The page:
Amy Winehouse was many things: artist, icon, victim of celebrity. For London-born director Asif Kapadia, she was basically the girl next door.
Kapadia, who made award-winning documentary "Senna" about Formula 1 driver Ayrton Senna, lived and worked in some of the same north London neighborhoods as Winehouse. Like millions of others, he also watched with horrified fascination as the singer's struggles with love, drugs and alcohol were splattered across the media in the years before her death from alcohol poisoning in 2011.
"I very much felt, 'I can't believe this is happening down the road from where I live,'" said Kapadia, whose documentary about Winehouse, "Amy," is playing at the Cannes Film Festival. "One of my reasons for wanting to do it was, I've finally found a subject to do about home.
"Senna was like from another planet, and Amy was from next door.
"She was so ordinary, so local, and so brilliant in the way she expressed that in her lyrics."
London was Winehouse's inspiration -- for good and bad.
"I love the city," Kapadia said, sitting in a luxury hotel on the French Riviera. "I love the creativity. I love the fact you can look like what you want to look like, do whatever the hell you want, you can be amazing. But it's got a darkness to it, and her story sort of covers those ends of the spectrum."
Compiled from archive footage, home movies and more than 100 interviews with people who knew Winehouse, "Amy" is partly a tribute to a lost talent, partly a portrait of a young woman coping with depression and doubt, and partly a reflection on the toxic nature of celebrity.
The film has been acclaimed in Cannes, where it premiered in the late-night Midnight Screenings slot -- the first time Kapadia had seen the movie with an audience.
"It was very emotional," Kapadia said. "A lot of tears. Nobody moved for the last hour."
There are some dissenters amid the praise. Winehouse's parents appear in the film but have recently criticized it, calling it "unbalanced" and saying it suggests family members did too little to help the singer overcome her addictions.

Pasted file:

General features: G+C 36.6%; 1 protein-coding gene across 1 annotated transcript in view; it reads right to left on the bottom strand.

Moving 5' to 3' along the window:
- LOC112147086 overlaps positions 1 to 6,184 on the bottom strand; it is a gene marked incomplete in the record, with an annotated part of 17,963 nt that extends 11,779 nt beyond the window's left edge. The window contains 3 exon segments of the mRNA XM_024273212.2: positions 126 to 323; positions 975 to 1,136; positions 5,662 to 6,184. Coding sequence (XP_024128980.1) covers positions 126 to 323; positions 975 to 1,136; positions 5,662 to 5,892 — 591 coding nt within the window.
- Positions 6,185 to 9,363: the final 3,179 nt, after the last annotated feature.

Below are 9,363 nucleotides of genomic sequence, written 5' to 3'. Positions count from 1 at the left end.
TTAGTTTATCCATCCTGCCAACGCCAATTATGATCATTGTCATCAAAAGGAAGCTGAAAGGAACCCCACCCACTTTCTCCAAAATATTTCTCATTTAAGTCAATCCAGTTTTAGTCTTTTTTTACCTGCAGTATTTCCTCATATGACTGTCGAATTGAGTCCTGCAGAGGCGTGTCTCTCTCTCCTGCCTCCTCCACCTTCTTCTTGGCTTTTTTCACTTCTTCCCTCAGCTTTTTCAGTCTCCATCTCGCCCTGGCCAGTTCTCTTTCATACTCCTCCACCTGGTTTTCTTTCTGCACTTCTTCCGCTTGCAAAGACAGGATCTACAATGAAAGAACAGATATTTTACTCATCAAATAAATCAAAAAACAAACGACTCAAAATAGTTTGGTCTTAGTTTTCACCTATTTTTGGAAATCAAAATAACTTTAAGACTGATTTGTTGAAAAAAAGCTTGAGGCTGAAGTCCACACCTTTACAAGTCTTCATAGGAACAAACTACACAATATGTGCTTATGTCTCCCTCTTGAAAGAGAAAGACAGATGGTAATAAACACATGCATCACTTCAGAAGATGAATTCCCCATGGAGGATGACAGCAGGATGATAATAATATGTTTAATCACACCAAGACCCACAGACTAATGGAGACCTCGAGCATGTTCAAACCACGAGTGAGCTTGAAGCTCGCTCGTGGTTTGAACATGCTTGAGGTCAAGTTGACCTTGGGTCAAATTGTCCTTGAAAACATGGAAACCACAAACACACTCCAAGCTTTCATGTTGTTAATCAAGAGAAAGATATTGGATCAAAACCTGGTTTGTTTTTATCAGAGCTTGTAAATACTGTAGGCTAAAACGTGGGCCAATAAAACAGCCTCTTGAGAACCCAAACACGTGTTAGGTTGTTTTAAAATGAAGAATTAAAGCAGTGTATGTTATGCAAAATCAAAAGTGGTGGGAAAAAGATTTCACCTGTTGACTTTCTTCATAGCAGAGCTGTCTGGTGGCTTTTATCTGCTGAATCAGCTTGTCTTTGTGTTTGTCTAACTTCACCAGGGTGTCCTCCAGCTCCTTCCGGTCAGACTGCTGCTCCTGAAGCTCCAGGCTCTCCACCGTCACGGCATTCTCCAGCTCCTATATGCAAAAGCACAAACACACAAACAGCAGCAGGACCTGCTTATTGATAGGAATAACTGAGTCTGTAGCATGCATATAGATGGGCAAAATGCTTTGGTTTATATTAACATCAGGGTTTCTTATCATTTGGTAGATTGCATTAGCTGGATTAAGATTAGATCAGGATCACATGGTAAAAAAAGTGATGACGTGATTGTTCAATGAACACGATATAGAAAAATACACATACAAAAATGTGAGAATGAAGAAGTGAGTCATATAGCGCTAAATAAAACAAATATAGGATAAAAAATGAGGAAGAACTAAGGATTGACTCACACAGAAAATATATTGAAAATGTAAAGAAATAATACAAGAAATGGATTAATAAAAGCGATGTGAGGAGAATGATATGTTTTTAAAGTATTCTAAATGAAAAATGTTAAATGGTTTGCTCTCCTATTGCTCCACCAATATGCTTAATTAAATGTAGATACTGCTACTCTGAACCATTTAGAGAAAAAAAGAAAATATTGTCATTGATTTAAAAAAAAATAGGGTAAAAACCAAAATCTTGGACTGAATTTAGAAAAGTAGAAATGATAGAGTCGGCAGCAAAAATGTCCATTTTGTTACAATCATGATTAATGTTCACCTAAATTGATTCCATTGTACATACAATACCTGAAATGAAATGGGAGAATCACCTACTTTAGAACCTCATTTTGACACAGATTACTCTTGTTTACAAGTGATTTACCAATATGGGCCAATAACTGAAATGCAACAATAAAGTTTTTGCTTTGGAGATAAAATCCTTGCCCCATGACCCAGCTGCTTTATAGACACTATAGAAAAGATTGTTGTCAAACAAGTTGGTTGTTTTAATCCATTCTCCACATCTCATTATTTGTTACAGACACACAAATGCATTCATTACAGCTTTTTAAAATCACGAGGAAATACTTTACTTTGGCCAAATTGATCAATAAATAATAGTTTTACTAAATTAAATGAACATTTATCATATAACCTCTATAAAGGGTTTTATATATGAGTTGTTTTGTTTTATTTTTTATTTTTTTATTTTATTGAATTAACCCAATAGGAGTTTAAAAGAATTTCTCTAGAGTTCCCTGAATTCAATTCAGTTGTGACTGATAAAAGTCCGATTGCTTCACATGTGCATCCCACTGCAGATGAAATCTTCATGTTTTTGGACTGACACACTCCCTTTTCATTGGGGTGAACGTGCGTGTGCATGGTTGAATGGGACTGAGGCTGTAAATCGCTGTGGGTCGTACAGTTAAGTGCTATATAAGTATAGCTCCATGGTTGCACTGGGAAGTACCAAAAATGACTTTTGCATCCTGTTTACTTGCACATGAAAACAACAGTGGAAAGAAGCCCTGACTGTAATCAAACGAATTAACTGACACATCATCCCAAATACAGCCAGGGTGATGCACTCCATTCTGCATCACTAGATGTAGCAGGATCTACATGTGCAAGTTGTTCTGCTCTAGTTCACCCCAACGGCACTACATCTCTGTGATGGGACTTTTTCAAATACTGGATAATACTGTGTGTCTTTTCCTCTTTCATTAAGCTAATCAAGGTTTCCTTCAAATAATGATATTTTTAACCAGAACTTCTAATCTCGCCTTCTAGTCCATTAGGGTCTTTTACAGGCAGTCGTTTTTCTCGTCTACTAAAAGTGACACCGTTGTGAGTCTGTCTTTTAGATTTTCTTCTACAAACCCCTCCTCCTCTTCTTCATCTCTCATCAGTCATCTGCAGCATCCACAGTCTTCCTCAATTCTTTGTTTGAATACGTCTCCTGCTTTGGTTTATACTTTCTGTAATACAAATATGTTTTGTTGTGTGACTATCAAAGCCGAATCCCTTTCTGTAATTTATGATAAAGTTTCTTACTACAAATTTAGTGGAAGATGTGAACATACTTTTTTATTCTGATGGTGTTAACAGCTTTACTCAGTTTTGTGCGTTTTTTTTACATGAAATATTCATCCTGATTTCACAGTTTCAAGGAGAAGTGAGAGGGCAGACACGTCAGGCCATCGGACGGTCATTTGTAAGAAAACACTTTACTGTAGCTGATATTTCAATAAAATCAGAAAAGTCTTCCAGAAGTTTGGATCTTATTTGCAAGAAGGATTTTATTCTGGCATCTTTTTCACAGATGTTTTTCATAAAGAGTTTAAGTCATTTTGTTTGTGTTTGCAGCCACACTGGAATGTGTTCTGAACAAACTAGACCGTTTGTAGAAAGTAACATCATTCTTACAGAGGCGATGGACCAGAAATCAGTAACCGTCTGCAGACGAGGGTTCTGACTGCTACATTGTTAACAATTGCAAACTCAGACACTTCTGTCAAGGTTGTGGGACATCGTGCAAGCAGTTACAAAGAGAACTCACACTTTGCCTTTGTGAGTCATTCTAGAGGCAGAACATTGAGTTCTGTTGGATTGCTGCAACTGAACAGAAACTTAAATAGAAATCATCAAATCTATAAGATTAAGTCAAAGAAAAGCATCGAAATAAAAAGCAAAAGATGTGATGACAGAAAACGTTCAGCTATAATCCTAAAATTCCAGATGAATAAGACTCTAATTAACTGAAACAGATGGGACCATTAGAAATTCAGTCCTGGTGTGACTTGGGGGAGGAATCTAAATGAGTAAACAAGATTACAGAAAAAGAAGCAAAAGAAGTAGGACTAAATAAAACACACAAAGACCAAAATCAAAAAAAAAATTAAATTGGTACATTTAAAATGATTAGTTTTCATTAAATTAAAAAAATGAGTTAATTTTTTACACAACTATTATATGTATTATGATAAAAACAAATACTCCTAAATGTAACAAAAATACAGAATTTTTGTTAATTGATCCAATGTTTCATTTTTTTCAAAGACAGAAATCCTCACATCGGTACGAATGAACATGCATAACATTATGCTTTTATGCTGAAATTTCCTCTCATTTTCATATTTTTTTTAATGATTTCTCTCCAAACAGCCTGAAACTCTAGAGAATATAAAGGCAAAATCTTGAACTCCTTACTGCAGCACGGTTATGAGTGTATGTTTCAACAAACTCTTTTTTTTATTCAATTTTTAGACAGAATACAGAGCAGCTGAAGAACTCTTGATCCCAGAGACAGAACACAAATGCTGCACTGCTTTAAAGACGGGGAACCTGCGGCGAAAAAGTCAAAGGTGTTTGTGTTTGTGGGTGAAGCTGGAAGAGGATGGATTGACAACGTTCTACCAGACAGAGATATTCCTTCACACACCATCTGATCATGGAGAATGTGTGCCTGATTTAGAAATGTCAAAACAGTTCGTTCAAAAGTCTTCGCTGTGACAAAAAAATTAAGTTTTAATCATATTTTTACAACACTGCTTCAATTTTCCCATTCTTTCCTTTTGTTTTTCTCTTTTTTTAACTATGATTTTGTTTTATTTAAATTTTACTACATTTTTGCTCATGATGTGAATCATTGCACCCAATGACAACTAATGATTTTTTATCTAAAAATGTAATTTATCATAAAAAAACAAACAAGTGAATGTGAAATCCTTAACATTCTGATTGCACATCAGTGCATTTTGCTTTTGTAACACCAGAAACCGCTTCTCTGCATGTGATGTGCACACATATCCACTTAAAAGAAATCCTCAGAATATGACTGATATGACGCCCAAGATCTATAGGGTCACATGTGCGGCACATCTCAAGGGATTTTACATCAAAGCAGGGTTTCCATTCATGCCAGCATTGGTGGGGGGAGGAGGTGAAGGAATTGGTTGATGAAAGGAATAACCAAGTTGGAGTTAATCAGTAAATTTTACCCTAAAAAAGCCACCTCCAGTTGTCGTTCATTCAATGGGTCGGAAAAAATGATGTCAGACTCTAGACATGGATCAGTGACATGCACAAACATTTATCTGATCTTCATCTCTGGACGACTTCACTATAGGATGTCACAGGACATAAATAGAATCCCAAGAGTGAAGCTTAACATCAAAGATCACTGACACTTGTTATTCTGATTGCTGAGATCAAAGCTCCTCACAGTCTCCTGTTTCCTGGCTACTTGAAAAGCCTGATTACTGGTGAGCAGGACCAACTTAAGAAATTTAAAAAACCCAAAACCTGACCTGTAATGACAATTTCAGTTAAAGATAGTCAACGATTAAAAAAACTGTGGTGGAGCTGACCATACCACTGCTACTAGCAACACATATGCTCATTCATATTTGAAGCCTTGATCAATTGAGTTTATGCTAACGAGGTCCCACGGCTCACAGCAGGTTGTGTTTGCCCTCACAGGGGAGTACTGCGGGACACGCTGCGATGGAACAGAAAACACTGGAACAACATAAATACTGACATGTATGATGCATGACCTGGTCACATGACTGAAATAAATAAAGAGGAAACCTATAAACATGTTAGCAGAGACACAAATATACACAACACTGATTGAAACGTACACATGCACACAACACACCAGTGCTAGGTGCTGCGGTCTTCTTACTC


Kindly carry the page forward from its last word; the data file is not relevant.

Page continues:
Kapadia says he did not set out to blame anyone for Winehouse's death.
"I'm not pointing the finger, I'm just saying this is really complicated," he said. "But there are issues, and there are maybe things that could have been done differently.
"It's turning the mirror on everyone, saying, we're all slightly to blame, complicit, a part of this system -- this circus -- that it became."
He hopes members of the family will come to see the film the way he does -- as a rounded portrait of Winehouse, and a tribute to her.
"I'm hoping with a bit of hindsight that there'll be a rethinking of it. Not to take things personally but to just say, look, people love her, that's the thing. It's about her and kind of rebalancing everyone's image of her."
The film gives ample time to Winehouse's music, from the jazz sounds on her first album, "Frank," to the soul and hip-hop influences that infused her breakthrough record, "Back to Black."
The single "Rehab" was her biggest hit, and also something of an albatross. Winehouse was constantly asked to perform the song about how "They tried to make me go to rehab -- I said no, no, no."
Kapadia said that in retrospect the song sounds like "an incredible cry for help."
"The clue is always in her songs," he said. "Two songs: 'Stronger Than Me' -- 'I want someone who's stronger than me' -- and 'Love is a Losing Game,' sum her up. If she had those two elements, then maybe there would have been some peace."